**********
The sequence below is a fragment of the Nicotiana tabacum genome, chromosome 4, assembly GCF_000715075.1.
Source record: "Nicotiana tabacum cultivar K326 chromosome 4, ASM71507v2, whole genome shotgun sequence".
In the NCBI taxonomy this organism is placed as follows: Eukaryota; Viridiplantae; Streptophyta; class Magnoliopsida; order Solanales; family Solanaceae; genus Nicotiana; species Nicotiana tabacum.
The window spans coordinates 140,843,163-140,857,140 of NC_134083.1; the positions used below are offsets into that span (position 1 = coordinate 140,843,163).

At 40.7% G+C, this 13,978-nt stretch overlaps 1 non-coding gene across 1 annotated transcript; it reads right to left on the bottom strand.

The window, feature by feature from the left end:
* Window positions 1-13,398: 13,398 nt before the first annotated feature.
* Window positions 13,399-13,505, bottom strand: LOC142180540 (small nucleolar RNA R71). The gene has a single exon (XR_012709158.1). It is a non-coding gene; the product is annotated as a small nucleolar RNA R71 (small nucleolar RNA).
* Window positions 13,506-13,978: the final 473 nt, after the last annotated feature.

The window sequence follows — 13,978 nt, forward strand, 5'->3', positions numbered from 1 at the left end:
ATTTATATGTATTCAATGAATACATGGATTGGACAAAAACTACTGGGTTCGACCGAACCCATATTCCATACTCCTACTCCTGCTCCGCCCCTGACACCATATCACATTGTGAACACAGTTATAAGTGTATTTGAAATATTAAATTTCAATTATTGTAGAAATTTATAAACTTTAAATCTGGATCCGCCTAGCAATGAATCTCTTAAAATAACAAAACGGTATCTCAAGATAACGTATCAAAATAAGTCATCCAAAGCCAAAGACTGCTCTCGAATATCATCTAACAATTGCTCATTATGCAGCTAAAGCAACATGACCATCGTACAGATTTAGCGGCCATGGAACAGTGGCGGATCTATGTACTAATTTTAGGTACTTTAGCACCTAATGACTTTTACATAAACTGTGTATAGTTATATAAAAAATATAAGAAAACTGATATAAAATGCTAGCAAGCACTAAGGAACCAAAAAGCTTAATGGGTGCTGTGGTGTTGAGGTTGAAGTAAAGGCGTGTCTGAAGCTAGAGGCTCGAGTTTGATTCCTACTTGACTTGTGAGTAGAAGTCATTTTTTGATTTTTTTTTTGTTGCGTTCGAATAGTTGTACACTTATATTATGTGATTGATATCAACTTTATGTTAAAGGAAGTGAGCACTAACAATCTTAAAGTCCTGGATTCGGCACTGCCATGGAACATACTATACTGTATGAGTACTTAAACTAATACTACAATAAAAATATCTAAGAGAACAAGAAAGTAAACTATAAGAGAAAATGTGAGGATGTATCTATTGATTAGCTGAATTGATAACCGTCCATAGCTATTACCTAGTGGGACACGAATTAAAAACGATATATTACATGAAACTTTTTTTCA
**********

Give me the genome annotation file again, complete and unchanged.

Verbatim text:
The sequence below is a fragment of the Nicotiana tabacum genome, chromosome 4, assembly GCF_000715075.1.
Source record: "Nicotiana tabacum cultivar K326 chromosome 4, ASM71507v2, whole genome shotgun sequence".
In the NCBI taxonomy this organism is placed as follows: Eukaryota; Viridiplantae; Streptophyta; class Magnoliopsida; order Solanales; family Solanaceae; genus Nicotiana; species Nicotiana tabacum.
The window spans coordinates 140,843,163-140,857,140 of NC_134083.1; the positions used below are offsets into that span (position 1 = coordinate 140,843,163).

At 40.7% G+C, this 13,978-nt stretch overlaps 1 non-coding gene across 1 annotated transcript; it reads right to left on the bottom strand.

The window, feature by feature from the left end:
* Window positions 1-13,398: 13,398 nt before the first annotated feature.
* Window positions 13,399-13,505, bottom strand: LOC142180540 (small nucleolar RNA R71). The gene has a single exon (XR_012709158.1). It is a non-coding gene; the product is annotated as a small nucleolar RNA R71 (small nucleolar RNA).
* Window positions 13,506-13,978: the final 473 nt, after the last annotated feature.

The window sequence follows — 13,978 nt, forward strand, 5'->3', positions numbered from 1 at the left end:
ATTTATATGTATTCAATGAATACATGGATTGGACAAAAACTACTGGGTTCGACCGAACCCATATTCCATACTCCTACTCCTGCTCCGCCCCTGACACCATATCACATTGTGAACACAGTTATAAGTGTATTTGAAATATTAAATTTCAATTATTGTAGAAATTTATAAACTTTAAATCTGGATCCGCCTAGCAATGAATCTCTTAAAATAACAAAACGGTATCTCAAGATAACGTATCAAAATAAGTCATCCAAAGCCAAAGACTGCTCTCGAATATCATCTAACAATTGCTCATTATGCAGCTAAAGCAACATGACCATCGTACAGATTTAGCGGCCATGGAACAGTGGCGGATCTATGTACTAATTTTAGGTACTTTAGCACCTAATGACTTTTACATAAACTGTGTATAGTTATATAAAAAATATAAGAAAACTGATATAAAATGCTAGCAAGCACTAAGGAACCAAAAAGCTTAATGGGTGCTGTGGTGTTGAGGTTGAAGTAAAGGCGTGTCTGAAGCTAGAGGCTCGAGTTTGATTCCTACTTGACTTGTGAGTAGAAGTCATTTTTTGATTTTTTTTTTGTTGCGTTCGAATAGTTGTACACTTATATTATGTGATTGATATCAACTTTATGTTAAAGGAAGTGAGCACTAACAATCTTAAAGTCCTGGATTCGGCACTGCCATGGAACATACTATACTGTATGAGTACTTAAACTAATACTACAATAAAAATATCTAAGAGAACAAGAAAGTAAACTATAAGAGAAAATGTGAGGATGTATCTATTGATTAGCTGAATTGATAACCGTCCATAGCTATTACCTAGTGGGACACGAATTAAAAACGATATATTACATGAAACTTTTTTTCA